Gender: The Nature vs. Nurture Debate

gender-boyI’ve posted several times on the topic of gender — the social and biological aspects of what determines a man or a woman; the subject is one I’ve been interested in for a long time. Learning more about the topic has made it clear that the origins of gender and sex are not as simple and uncomplicated as some might believe.

There are generally two sides to the nature versus nurture debate of gender. There are those who believe that sex and gender are for the most part, biologically determined and that the two sexes think and act differently, often in opposing ways. This group also tends to believe that gender is fixed and not much changing across cultures and time periods.

On the other side of the debate are the nurture folks who hold that sex –the physical characteristics of a person– may be biological, but gender — the way that sex is shown in the outside world, is socially manufactured. They believe that men and women are taught explicitly and implicitly how to be men and women. This group also tends to believe that most gender stereotypes are false.

Nature via Nurture

Enter a third, smaller but growing group. Those who believe in the nature via nurture origin of gender think that both biological and environmental aspects combine to create what we recognize as men and women — the way they think, act, dress, and even how they look. Many who are partial to the nature via nurture explanation also assert that what is determined by a person’s sex chromosomes and what is determined by environment is not entirely clear and can’t be separated.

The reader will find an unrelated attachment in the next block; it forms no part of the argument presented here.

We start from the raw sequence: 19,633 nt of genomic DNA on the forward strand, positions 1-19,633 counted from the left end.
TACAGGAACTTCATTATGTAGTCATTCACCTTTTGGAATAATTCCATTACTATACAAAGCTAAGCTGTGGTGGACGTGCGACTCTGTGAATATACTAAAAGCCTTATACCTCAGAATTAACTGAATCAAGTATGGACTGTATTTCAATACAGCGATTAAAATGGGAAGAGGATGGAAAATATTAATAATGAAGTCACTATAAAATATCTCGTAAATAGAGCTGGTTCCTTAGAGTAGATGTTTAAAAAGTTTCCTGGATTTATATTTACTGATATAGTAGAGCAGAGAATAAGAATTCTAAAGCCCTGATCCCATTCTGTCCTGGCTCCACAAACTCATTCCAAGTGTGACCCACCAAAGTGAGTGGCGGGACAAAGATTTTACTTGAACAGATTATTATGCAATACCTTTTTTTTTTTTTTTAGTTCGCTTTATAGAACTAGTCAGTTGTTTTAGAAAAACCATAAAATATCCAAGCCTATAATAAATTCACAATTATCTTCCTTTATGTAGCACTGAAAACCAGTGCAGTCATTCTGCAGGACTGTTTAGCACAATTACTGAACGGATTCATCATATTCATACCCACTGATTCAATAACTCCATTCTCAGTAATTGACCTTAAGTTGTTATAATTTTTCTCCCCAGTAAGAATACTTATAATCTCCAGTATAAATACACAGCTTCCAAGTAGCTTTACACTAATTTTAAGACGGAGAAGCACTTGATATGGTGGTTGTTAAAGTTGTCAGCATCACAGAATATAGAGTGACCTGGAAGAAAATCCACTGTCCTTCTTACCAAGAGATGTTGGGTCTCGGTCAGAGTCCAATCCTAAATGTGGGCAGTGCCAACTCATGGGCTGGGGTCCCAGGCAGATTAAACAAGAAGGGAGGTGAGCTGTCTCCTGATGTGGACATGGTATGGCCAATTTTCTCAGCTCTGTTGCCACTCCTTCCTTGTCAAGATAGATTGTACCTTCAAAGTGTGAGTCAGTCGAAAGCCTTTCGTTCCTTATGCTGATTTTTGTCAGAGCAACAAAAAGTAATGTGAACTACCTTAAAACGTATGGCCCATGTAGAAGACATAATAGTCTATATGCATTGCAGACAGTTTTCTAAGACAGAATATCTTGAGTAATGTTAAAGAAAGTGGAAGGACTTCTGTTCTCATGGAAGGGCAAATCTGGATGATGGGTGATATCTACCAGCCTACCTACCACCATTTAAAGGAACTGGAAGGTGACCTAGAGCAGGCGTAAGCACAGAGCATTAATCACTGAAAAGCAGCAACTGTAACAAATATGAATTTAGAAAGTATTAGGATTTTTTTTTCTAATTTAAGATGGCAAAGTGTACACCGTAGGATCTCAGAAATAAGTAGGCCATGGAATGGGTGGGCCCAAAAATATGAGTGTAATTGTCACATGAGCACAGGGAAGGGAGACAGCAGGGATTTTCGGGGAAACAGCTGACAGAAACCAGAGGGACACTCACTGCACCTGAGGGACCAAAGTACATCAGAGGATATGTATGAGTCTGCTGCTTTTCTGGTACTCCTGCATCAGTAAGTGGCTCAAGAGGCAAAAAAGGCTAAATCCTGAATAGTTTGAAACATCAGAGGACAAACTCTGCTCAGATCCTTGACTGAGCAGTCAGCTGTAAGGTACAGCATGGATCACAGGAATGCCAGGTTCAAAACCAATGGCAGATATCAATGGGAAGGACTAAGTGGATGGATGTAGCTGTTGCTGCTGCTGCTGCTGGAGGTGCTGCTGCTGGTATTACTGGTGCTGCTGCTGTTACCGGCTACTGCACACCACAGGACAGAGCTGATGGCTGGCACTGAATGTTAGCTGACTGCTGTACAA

My thoughts tend to fall more within this group. Although I may view things differently in the future, I tend to think that nature and nurture both influence gender, possibly to the same extent. This is because most aspects of sex and gender,  when looked at closely, either show both biological and social roots, and the entirety of them points neither to biology or culture, completely:

  • gender-girlWithin gender, there is a range of behavior that spans time periods. Throughout history there have always been women who just weren’t ladylike enough, and men who weren’t tough enough. This suggests some biological roots, but not a binary one of two separate sexes determined by an X or Y chromosome.
  • Traits that have largely been shown to be genetic can vary with surrounding factors. Height, for example, is influenced by environment and nutrition, even if it is inherited. So if gender is biological, this does not rule out culture playing a big role in how gender is shown.